A bedtime alarm is there to wake humans up in the morning but for plants it may be a matter of life or death, new research suggests.
Scientists studied the arabidopsis flower – a member of the mustard family – and found that it uses a biological time-keeper to survive the night.
Plants use sunlight to make their own sugars from photosynthesis during the day and store them to provide energy during the night.
A metabolic signal adjusts their circadian clock in the evening, ensuring enough energy is conserved to survive the dark hours.
Dr Mike Haydon, formerly from the University of York, said: “We think this metabolic signal is acting rather like setting an alarm clock before bedtime to ensure the plant’s survival.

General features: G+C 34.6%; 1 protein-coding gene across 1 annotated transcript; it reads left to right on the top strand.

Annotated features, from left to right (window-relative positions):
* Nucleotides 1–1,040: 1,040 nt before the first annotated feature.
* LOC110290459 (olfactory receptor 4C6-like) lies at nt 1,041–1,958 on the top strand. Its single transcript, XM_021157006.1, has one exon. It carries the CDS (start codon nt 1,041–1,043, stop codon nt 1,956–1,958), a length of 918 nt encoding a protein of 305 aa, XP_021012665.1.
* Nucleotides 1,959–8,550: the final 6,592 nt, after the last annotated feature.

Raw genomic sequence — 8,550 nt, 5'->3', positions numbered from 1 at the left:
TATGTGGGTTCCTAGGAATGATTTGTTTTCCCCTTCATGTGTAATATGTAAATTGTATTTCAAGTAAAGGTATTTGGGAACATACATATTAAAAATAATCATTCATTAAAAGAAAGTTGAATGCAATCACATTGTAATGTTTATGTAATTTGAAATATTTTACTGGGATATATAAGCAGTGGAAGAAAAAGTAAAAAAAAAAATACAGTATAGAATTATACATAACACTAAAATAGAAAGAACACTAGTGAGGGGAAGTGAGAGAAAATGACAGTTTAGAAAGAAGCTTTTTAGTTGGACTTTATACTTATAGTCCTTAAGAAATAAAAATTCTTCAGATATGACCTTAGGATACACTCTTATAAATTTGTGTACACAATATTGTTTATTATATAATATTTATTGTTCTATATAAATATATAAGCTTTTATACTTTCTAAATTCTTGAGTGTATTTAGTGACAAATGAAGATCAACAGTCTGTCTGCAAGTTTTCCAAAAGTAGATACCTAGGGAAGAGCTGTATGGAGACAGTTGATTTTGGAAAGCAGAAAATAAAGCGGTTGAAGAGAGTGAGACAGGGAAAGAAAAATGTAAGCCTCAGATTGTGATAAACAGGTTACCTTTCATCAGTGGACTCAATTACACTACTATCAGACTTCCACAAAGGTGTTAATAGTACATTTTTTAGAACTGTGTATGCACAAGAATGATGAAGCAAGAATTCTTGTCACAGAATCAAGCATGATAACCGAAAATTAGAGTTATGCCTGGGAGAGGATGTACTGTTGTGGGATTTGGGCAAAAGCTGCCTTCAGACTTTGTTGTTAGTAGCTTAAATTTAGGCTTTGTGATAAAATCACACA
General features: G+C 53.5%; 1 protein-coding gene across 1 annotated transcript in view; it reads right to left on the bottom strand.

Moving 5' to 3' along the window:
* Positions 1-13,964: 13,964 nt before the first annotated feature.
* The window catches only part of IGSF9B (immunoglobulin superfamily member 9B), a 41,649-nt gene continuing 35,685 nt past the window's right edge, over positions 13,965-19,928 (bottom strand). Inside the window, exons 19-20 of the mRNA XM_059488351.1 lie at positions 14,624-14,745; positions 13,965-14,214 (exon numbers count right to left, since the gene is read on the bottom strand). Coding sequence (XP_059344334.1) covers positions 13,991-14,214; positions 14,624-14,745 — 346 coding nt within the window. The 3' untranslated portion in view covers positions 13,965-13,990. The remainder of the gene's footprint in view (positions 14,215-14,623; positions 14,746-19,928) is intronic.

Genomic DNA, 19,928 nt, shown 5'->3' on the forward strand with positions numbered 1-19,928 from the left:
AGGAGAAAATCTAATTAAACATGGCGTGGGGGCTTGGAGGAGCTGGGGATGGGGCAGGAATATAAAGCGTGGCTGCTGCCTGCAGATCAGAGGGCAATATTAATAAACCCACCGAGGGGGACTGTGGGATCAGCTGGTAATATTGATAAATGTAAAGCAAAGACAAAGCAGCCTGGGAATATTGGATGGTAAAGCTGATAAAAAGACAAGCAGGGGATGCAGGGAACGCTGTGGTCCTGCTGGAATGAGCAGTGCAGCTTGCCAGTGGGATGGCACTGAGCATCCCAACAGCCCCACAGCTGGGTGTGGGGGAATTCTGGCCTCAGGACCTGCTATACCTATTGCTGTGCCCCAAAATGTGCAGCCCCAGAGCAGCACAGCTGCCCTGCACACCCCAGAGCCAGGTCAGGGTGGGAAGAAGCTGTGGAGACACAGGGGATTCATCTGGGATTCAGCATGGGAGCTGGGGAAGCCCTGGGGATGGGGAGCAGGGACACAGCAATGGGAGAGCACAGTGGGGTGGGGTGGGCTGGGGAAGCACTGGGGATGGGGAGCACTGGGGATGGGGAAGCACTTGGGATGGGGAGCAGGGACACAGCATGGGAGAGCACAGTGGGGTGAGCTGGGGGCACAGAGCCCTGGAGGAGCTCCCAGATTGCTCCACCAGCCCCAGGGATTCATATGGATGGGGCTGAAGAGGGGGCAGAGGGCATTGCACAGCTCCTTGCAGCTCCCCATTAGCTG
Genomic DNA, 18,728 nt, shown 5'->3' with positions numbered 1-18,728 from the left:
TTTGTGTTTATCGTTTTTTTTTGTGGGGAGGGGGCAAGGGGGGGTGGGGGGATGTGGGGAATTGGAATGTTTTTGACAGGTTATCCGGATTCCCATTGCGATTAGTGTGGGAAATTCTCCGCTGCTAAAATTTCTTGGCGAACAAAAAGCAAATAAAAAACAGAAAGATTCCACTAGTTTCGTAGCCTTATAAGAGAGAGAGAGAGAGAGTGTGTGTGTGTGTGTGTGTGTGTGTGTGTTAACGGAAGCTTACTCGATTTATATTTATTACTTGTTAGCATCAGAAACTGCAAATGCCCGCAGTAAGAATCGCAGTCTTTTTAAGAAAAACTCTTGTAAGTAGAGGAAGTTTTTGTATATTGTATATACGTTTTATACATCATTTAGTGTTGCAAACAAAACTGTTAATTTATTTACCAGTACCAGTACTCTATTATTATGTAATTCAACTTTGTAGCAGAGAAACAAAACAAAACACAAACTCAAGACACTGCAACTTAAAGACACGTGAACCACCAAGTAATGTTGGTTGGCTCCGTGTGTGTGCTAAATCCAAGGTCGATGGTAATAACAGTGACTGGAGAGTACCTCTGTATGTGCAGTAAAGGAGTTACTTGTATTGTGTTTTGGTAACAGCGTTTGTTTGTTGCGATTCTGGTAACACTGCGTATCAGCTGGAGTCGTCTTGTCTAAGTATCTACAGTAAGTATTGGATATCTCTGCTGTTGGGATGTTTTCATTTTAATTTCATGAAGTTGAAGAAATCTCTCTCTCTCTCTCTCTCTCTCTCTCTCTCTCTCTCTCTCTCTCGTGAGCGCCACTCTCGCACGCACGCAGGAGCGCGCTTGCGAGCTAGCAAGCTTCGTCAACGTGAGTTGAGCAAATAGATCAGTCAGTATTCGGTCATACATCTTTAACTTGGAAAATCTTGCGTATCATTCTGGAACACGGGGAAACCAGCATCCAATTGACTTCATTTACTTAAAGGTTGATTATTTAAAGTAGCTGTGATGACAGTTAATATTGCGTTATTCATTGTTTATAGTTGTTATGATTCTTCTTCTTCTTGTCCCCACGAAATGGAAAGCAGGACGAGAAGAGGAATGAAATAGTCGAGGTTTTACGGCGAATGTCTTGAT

“Plants must co-ordinate photosynthetic metabolism with the daily environment and adapt rhythmic physiology and development to match carbon availability.”
The research, published in the PNAS journal, involves a set of genes known to be regulated by the chemical compound superoxide, a molecule associated with metabolic activity.
Professor Ian Graham, from the University of York, added: “Distinguishing the effects of light and sugars in photosynthetic cells is challenging.
“Our data suggest a new role for superoxide as a rhythmic sugar-related signal which acts in the evening and affects circadian gene expression and growth.”